Counting Saturdays

by Margo on April 15, 2012

It’s 6:00 am. I have been up since 4:00, courtesy of an over-active mind. After laying in bed for an hour or so, I came out to play on the internet, catching up on some mom-blog reading.

And I found this.

Warning. That is not the blog post you want to read at 6:00 in the morning, and especially not when you are functioning on too little sleep. The author of the post talks about an article she read, stating that you really only have 940 Saturdays with your child before they turn 18 and head off to college. And then she talks about her resulting panic attack over the idea that she’s already used up so many of them, and her regret that they were spent worrying about her lack of sleep and long to-do lists.

And it sounded way too familiar. Ouch.

But it got me thinking. Becca is quickly approaching five. Fiona just turned one. And it’s hard to see this when you’re in the middle of diapers and temper tantrums, or in the middle of talking back and refusing to take naps, but this isn’t forever. The clutter of toys and the piles upon piles of children’s books, or the scatter of crayons, markers and paper, won’t always be taking up 75% of our living space. The haphazard state of our home, that Mark spends so much time worrying about and that I spend so much time trying to ignore, isn’t permanent. It’s a state of being, part of life with small children, but it’s only a temporary one.

I won’t always have to know the best method for removing permanent marker from a flat screen television, or Vaseline from walls. (don’t ask…)

But I also won’t always have children that can fit on my lap (both at the same time, most days). I won’t always have a baby who would rather sleep on me than anywhere else in the world, or a preschooler who sneaks back into my bed to cuddle as soon as I start to fall asleep. We won’t always have trips to the park, or walks down to feed the ducks.

It’s all happening so fast with Becca. There are pictures of her on our wall from when she was just minutes old. In a few months, she is starting school. She’ll make friends, get to know her teachers, and I won’t be the center of  her world anymore. Her Saturdays will be spent at sleepovers, birthday parties, and school events. They’ll be spent doing homework and studying for tests. Someday, they’ll be spent with boyfriends, and then they’ll be spent in a college dorm. And then in her first apartment. And then, with her own family.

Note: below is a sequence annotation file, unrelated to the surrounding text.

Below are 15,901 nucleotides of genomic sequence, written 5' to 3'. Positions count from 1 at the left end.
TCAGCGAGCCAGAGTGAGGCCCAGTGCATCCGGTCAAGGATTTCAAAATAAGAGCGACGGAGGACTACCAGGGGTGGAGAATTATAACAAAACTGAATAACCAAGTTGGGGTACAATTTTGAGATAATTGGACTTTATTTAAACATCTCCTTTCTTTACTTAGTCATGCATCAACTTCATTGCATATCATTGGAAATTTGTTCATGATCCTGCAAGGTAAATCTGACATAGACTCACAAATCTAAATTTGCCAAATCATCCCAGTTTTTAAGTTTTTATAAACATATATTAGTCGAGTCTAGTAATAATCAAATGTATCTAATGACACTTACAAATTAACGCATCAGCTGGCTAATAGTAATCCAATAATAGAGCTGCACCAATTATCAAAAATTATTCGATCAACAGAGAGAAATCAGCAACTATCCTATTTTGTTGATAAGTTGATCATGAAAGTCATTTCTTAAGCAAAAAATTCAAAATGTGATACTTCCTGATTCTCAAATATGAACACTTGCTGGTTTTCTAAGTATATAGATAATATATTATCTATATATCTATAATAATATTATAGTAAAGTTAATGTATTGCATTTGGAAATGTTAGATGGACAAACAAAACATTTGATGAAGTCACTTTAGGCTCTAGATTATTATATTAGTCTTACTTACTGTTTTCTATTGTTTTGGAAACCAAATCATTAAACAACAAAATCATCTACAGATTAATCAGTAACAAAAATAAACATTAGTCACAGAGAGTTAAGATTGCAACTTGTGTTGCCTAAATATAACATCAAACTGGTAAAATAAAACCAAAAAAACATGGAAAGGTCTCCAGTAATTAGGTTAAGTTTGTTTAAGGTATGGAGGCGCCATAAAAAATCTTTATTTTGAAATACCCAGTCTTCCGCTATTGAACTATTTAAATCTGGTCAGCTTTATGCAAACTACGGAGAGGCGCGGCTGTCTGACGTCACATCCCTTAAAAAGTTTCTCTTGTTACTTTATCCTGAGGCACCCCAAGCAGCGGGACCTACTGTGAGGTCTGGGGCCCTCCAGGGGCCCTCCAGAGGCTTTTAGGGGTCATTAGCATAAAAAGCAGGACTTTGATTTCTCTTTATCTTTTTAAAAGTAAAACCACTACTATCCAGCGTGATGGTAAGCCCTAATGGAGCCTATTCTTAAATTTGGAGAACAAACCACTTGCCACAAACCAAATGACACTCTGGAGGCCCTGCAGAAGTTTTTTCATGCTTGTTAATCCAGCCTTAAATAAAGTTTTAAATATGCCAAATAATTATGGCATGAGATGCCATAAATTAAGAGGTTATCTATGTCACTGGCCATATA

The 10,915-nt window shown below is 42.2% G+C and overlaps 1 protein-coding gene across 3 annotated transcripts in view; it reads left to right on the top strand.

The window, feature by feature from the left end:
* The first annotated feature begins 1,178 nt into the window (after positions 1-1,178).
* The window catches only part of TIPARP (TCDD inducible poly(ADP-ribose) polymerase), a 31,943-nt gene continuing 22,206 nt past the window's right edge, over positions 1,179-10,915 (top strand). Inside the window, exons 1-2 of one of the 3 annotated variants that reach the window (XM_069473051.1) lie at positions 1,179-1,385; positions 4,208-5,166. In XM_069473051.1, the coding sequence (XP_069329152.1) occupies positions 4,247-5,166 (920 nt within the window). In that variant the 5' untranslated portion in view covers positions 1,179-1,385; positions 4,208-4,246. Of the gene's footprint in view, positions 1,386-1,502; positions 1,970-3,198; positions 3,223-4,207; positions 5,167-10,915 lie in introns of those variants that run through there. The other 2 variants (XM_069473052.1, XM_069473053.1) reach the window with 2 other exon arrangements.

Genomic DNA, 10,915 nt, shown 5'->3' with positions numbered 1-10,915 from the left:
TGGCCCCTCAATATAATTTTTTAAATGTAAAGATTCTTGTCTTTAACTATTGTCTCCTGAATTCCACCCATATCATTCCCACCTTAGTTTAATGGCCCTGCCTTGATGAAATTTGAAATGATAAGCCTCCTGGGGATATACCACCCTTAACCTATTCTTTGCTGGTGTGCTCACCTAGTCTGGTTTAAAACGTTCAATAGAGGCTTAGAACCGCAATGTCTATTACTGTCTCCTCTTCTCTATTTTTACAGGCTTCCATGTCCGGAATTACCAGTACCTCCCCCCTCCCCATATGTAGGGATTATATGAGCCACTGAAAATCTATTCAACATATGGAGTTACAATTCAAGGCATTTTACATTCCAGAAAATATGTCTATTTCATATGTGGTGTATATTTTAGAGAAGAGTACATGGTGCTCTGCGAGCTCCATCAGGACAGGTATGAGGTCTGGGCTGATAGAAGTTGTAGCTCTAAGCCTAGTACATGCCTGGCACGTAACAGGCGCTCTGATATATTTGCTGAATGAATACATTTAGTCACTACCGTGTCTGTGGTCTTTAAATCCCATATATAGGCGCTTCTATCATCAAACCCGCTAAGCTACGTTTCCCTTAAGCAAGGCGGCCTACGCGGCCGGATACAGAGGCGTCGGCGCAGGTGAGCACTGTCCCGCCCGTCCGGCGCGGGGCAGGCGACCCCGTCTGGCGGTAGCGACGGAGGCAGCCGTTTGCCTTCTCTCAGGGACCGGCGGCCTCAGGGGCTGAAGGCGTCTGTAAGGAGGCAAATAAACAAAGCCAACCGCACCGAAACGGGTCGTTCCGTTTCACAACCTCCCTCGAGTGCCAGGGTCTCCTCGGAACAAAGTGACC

Fiona will follow the same path. Each Saturday bringing her one step closer to adulthood. The same goes for any children Mark and I will have down the road.

I can’t drop everything to spend every moment with my children. Becca and Fiona have their own little world, and I’m not quite a part of that. That’s their time. I have responsibilities and I need time for myself, and for Mark, too. I don’t believe it’s about the quantity of time. It’s about the quality. When I am with them, my phone is stuck in my purse, the computer is put away, and the television is turned off. We play. We read stories. We go for walks. We talk, and sing, and dance.

We smile. We laugh.

We aren’t always our best selves with each other. That’s okay. We don’t always see eye-to-eye, and that’s okay, too. Their bids for independence are sometimes squashed by my bids to make sure they both actually reach their 18th birthdays without inflicting too much harm on themselves or each other. There are days when my temper is a bit shorter than others, or days when the endless piles of  toys and papers, the crumbs all over the floor, and the bananas squished into the furniture seem like more of a hassle than it’s worth.

But I’m going to do my very best to treasure every moment, even the not-perfect ones. I’m going to hug them when I feel like screaming. I am going to laugh when I feel like throwing my hands up in the air. I’m going to make a little extra time every day to enjoy being a part of their lives.

The author sums up her blog post by stating that the exasperating moments are as much of a gift of time as the joyful ones. I have a choice; I can either choose to let the more challenging bits get to me or I can learn to cherish them nearly as much as I cherish the more enjoyable moments in our lives. Because one day,  I’m going to wish for a way to reclaim the wasted seconds and minutes and hours, and there’s going to be no way to get any of them back. I have a single chance at each minute I spend with my children, and I want to make those minutes count.

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